Hanford 200-Area (USDOE) | Region 10 | US EPA

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Hanford 200-Area (USDOE)


Site Summary

image landfill site for Hanford cleanup

Aerial view of the Environmental Restoration Disposal Faciltiy, or ERDF, which receives wastes from Hanford Cleanup. (click photo for larger view)

The 200 Area, located on Hanford’s Central Plateau, is where chemical processing, plutonium finishing, and defense waste management activities took place. Beginning in 1944, fuel irradiated in the 100 Area reactors was taken to the 200 Area and chemically treated to remove and refine plutonium and uranium.

These chemical separations took place in both the eastern and western portions of the 200 Area NPL site. These portions of Hanford are called 200 East and 200 West.

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These processes produced radioactive, hazardous, and mixed (meaning both radioactive and hazardous) wastes, all of which have been stored or disposed in the 200 Areas. The 200 Areas contain 149 underground, single-shell storage tanks and 28 double-shell tanks capable of storing up to 3.79 million liters (one million gallons) each. These tanks store more than 200 million liters (53 million gallons) of high-level radioactive waste. Up to 67 of the single-shell tanks are known or suspected to have leaked between 3.79 and 7.58 million liters (1 and 2 million gallons) of waste, with some contaminants reaching groundwater.

Over the years, low-level radioactive liquid wastes from 200 and 300 Area facilities were discharged to Hanford Site soils through various trenches, drains, and cribs. A total of about 1.67 trillion liters (440 billion gallons) were disposed of onto site soils (not counting reactor cooling water that went to the Columbia River). Since 1995, when the Liquid Effluent Retention Facility began operations, discharging untreated liquid wastes to Hanford Site soils no longer occurs. The facility, along with two treated effluent disposal facilities built in the early 1990s, treats all contaminated discharges to remove radioactive chemicals before liquids are discharged to the soil.

Groundwater samples taken in the 200 Area show concentrations of many radioisotopes including tritium, uranium, strontium-90, cesium-137, and iodine-129. Chemicals including cyanide, carbon tetrachloride, and nitrate are also present in 200 Area groundwater. Cyanide is an organic compound that was used during uranium recovery, and carbon tetrachloride is a solvent that was used in the plutonium extraction process in the Plutonium Finishing Plant. Nitrate is also left over from chemical separations for plutonium extraction. Contaminants spread out in groundwater from the point of disposal into large fans known as plumes. Spreading from Hanford's 200 Area, the tritium plume is the largest and extends east to the Columbia River. In total, the 200 Area contains over 800 waste sites. Some of these sites have contaminated the groundwater.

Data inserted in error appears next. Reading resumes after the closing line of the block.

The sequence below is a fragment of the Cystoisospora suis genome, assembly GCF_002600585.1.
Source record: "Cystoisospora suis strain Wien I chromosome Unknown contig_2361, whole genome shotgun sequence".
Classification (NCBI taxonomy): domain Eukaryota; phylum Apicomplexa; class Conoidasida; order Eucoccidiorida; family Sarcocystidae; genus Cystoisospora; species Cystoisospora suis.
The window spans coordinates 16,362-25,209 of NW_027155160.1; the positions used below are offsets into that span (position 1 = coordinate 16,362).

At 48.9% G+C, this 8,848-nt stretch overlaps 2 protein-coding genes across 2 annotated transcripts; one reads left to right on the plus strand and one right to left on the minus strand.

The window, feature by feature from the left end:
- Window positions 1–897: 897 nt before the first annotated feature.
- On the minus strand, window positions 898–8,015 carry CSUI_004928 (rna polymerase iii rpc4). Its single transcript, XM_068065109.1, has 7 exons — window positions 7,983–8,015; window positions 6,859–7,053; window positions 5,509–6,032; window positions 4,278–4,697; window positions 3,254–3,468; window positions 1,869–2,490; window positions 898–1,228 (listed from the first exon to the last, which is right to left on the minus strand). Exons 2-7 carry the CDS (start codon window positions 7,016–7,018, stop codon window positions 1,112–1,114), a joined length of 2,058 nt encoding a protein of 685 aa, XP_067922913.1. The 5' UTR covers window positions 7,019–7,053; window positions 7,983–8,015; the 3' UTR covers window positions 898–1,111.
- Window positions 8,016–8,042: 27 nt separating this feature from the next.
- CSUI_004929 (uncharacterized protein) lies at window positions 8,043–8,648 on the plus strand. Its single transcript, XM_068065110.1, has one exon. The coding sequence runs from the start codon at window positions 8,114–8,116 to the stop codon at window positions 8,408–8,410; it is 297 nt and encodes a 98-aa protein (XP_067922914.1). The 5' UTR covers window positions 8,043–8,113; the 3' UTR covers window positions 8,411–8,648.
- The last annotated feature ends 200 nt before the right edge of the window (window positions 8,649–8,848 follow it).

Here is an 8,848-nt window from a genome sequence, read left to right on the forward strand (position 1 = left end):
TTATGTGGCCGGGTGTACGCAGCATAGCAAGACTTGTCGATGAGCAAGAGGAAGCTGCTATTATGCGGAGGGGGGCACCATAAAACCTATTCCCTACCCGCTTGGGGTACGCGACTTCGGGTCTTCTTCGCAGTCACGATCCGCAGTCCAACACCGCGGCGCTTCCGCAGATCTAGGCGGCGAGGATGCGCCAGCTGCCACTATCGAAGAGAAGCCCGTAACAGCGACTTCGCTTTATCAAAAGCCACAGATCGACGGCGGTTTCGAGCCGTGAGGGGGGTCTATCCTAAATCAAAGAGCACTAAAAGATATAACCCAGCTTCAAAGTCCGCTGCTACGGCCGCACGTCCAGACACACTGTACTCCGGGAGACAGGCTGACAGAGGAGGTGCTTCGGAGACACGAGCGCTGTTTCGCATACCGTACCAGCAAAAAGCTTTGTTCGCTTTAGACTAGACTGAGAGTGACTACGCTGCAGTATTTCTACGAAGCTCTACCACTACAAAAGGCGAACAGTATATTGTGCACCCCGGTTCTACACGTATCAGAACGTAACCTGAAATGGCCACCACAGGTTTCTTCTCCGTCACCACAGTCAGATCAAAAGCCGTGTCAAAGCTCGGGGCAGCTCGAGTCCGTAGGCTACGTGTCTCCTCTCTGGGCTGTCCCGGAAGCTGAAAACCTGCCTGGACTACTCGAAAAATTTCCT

Cleanup in the 200 Area has focused primarily on groundwater pump-and-treat facilities and transuranic waste retrieval. Approximately 96,000 kilograms (212,000 pounds) of carbon tetrachloride has been extracted from 200 West Area soils so far. Pump-and-treat and vapor extraction systems are in place in the 200 West Area and are capturing carbon tetrachloride, uranium, and technetium-99 from the groundwater. Thus far, over 1.14 trillion liters (300 million gallons) of contaminated groundwater has been pumped out, treated, and released as clean water. Approximately 13,100 kg (29,000 pounds) of carbon tetrachloride and over 250 kg (550 pounds) of uranium has been removed from the water.

The Plutonium Finishing Plant is undergoing decontamination and demolition. The plutonium has been stabilized and is ready for shipment offsite. The facility has been cleaned out and auxiliary facilities have been removed. DOE is currently retrieving transuranic waste and shipping the waste to the Waste Isolation Pilot Plant in New Mexico.

Over 32,100 drum-equivalents (covers both drums and boxes) have been removed from burial grounds in the 200 Area out of an estimated total of 75,000 drum-equivalents. About half of those drums contained transuranic waste. So far, over 11,400 drums have been packaged and sent to the Waste Isolation Pilot Plant in New Mexico for disposal.

Site Documents



You will need Adobe Reader to view some of the files on this page. See EPA's PDF page to learn more.
Considerations for Cleanup of the Hanford 200 Area National Priorities List Site (PDF) (17pp, 4.6MB) - white paper produced jointly by the EPA and the Washington State Department of Ecology.


Hanford Superfund Site Homepage


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